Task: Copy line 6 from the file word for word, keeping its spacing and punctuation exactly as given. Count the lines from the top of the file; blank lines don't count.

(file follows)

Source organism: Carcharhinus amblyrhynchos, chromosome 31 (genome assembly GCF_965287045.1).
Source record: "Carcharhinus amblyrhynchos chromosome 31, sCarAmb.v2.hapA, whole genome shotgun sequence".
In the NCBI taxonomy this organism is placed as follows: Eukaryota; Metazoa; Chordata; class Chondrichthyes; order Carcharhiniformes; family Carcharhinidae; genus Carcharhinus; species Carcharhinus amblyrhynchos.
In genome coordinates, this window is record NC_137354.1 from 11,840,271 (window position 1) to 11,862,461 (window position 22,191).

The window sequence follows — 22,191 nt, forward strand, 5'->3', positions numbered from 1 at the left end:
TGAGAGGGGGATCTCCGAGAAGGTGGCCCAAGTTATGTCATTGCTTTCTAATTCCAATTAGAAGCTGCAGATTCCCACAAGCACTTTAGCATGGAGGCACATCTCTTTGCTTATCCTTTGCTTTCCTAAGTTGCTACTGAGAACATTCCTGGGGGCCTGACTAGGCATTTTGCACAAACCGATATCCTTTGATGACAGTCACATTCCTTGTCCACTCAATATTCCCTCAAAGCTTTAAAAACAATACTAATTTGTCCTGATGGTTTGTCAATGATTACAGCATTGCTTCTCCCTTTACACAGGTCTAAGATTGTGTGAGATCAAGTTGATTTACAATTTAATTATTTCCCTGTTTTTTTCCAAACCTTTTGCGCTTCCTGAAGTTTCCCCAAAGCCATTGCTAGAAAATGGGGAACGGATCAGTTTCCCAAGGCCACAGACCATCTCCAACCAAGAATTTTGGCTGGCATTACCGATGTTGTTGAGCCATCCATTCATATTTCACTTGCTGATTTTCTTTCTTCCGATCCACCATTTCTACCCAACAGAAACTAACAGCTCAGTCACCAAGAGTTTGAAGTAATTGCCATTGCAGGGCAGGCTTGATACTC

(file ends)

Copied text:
TGAGAGGGGGATCTCCGAGAAGGTGGCCCAAGTTATGTCATTGCTTTCTAATTCCAATTAGAAGCTGCAGATTCCCACAAGCACTTTAGCATGGAGGCACATCTCTTTGCTTATCCTTTGCTTTCCTAAGTTGCTACTGAGAACATTCCTGGGGGCCTGACTAGGCATTTTGCACAAACCGATATCCTTTGATGACAGTCACATTCCTTGTCCACTCAATATTCCCTCAAAGCTTTAAAAACAATACTAATTTGTCCTGATGGTTTGTCAATGATTACAGCATTGCTTCTCCCTTTACACAGGTCTAAGATTGTGTGAGATCAAGTTGATTTACAATTTAATTATTTCCCTGTTTTTTTCCAAACCTTTTGCGCTTCCTGAAGTTTCCCCAAAGCCATTGCTAGAAAATGGGGAACGGATCAGTTTCCCAAGGCCACAGACCATCTCCAACCAAGAATTTTGGCTGGCATTACCGATGTTGTTGAGCCATCCATTCATATTTCACTTGCTGATTTTCTTTCTTCCGATCCACCATTTCTACCCAACAGAAACTAACAGCTCAGTCACCAAGAGTTTGAAGTAATTGCCATTGCAGGGCAGGCTTGATACTC